BIO: Joseph Hogue graduated from Iowa State University after serving in the Marine Corps. He worked in corporate finance and real estate before starting a career in investment analysis. He has appeared on Bloomberg and CNBC and led a team of equity analysts for a venture capital research firm.
STORY: Joseph bought stocks in an energy company at a time when industry prices were low with the hope that the company would outperform the market, but it didn’t. He lost $30,000 in the investment.
LEARNING: Always look at debt-to-equity ratios, especially in a down market. Set percentage caps on the stocks in your portfolio.
“Bad things happen to good companies.”
Born and raised in Iowa, Joseph Hogue graduated from Iowa State University after serving in the Marine Corps. He worked in corporate finance and real estate before starting a career in investment analysis. Joseph has appeared on Bloomberg and CNBC and led a team of equity analysts for a venture capital research firm. He holds a master’s degree in business and the Chartered Financial Analyst (CFA) designation.
Joseph left the corporate world in 2014 to build his online businesses, first through creating websites and later through his YouTube channel, Let’s Talk Money. He’s since grown the community to over 500,000 and reaches more than 1.8 million people a month through his blogs, YouTube channel, and a weekly market newsletter.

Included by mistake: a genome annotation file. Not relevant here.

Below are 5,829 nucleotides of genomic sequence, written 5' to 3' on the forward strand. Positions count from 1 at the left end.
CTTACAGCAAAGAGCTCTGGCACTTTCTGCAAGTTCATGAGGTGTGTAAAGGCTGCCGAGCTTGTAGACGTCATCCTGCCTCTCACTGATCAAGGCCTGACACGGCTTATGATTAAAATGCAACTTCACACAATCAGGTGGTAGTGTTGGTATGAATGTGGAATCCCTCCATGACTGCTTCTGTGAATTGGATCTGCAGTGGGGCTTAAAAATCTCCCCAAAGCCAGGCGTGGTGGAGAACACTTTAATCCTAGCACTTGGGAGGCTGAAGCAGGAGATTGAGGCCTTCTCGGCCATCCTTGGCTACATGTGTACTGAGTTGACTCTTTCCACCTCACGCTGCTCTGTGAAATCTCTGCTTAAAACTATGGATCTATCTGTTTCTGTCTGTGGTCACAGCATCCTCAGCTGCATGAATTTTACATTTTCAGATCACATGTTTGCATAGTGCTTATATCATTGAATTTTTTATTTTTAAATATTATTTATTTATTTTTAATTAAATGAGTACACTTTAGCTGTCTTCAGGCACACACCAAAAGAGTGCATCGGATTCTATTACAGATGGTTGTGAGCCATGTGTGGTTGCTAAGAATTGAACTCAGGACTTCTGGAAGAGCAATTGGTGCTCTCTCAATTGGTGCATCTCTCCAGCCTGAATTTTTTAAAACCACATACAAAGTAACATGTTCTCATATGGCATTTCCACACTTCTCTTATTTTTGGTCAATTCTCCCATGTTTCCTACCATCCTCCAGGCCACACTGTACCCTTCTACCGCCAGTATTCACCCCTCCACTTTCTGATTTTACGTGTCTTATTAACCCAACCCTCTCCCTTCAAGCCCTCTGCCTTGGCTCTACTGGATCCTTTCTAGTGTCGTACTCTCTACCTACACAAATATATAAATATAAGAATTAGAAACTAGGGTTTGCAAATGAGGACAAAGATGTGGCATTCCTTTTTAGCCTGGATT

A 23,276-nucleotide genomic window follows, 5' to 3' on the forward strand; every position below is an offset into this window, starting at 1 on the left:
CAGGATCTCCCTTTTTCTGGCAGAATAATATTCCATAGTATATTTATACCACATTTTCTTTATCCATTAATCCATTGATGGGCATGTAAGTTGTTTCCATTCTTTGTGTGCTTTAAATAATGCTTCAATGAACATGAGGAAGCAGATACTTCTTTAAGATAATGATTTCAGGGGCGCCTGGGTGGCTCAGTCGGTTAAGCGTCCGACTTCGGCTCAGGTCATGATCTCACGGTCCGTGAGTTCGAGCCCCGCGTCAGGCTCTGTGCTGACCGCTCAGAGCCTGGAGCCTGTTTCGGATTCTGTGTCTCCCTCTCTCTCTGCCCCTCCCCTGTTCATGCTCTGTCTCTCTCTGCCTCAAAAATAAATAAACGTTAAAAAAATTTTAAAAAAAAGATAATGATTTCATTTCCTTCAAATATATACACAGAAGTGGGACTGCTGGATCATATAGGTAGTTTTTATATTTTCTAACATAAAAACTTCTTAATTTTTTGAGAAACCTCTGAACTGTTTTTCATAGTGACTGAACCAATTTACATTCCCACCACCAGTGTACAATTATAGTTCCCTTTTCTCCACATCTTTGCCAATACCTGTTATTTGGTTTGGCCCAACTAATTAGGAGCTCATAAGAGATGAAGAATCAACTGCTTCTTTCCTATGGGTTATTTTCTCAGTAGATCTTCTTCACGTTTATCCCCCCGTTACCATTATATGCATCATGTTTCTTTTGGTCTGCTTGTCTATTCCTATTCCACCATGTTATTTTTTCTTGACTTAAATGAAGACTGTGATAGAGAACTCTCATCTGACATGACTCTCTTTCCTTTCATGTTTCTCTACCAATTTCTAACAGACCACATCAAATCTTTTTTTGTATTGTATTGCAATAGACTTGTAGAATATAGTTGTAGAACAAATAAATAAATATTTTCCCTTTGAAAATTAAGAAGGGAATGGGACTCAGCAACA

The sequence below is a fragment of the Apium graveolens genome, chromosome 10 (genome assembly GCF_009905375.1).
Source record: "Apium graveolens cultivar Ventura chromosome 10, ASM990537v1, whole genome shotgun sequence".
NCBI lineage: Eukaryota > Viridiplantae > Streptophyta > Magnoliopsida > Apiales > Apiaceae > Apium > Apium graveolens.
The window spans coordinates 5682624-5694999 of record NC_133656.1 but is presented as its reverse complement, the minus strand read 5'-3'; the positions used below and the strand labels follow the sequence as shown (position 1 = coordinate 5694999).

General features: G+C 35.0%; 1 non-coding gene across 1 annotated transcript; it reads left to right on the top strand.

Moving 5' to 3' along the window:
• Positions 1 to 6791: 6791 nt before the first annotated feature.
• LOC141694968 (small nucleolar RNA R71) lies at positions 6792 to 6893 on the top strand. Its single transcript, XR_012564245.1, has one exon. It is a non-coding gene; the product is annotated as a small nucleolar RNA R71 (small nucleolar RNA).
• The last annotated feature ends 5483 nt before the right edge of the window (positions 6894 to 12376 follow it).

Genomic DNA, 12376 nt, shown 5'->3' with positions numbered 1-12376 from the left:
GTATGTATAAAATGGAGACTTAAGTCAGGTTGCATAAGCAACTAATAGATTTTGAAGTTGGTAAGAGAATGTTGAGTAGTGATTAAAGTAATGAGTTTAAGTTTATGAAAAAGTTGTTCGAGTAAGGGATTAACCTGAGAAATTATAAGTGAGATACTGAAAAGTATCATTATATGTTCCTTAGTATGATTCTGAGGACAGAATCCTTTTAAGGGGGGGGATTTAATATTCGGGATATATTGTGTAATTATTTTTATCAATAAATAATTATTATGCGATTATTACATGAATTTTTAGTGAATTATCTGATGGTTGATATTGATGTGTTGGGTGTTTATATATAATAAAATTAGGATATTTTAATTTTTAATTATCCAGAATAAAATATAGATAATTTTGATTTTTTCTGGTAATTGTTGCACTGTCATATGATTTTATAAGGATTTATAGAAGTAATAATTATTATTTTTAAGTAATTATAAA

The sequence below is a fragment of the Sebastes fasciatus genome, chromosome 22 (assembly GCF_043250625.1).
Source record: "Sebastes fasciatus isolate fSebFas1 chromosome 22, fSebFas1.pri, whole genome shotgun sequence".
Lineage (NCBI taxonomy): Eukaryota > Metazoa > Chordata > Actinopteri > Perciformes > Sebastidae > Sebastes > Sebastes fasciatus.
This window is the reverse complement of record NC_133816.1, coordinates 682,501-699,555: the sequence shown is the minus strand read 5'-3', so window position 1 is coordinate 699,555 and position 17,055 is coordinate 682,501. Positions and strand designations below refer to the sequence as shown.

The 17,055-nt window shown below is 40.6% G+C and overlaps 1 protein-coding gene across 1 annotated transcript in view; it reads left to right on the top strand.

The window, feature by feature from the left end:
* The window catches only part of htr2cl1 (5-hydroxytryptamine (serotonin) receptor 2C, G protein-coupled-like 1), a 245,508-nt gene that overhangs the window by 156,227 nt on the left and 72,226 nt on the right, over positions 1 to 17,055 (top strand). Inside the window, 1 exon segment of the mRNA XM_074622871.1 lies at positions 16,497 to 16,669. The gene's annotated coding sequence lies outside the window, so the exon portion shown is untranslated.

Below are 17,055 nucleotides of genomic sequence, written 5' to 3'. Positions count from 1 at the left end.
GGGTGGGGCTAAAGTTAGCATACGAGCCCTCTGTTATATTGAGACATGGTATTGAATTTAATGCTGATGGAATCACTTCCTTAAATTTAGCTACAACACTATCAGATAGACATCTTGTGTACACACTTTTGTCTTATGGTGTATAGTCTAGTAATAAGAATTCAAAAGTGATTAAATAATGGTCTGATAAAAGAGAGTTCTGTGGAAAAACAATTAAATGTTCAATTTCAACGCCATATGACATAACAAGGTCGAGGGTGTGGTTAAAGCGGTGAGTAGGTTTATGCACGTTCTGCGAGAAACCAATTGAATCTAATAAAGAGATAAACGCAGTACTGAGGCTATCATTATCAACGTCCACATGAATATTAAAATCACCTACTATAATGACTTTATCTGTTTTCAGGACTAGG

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In 2014/15, high debt and low energy prices knocked the entire coal industry down. Regulators were circling, trying to limit the coal generation capacity in the United States. But still, a third of the US energy grid was generated by coal, so this was still a viable resource that people were using. The stocks in the energy industry were down by almost half.
Joseph was fully aware of what was happening in the industry. He decided to do a bottom-up analysis of the stocks. He found Peabody Energy, the world’s largest private-sector coal producer at the time. The company had a solid market share and relatively good fundamentals relative to many other stocks in that sector.
He started buying Peabody Energy stocks in 2015. At the time, the stock was already 50% lower from its peak just a couple of years ago. The stock kept falling, and he kept buying. Like many investors, Joseph fell into the gamblers’ trap. Eventually, he was just praying to get even.
Peabody Energy ended up filing for bankruptcy in 2016, and in the process, Joseph lost about $30,000. This loss embarrassed him because he had already worked in the industry for about four years and had passed all three levels of the CFA in 2011. He was a charterholder and had worked with venture capital and private wealth management.
Still, Joseph just ignored the basics of investing. He thought he had a strong investment case in that coal was still something the US would need to generate electricity. The world was not about to get rid of it overnight. A lot of these stocks seemed to be trading at a discount. Joseph picked the one stock he thought had the financial size and scope to survive, supposedly, but it didn’t survive.
Don’t put more than 10% of your money in a single stock. Do your rebalancing on the asset level, from stocks to bonds, commodities, or other assets. Suppose you’re trading in a particular industry or even a sector doing well. In that case, you can always reallocate some of that money into the competitors doing well, so you still have that industry exposure that’s doing so well but not necessarily that one individual company.
Joseph’s goal for the next 12 months is to start an investor community with a revenue share agreement. His investment goal is to keep pushing hard and making more money to invest.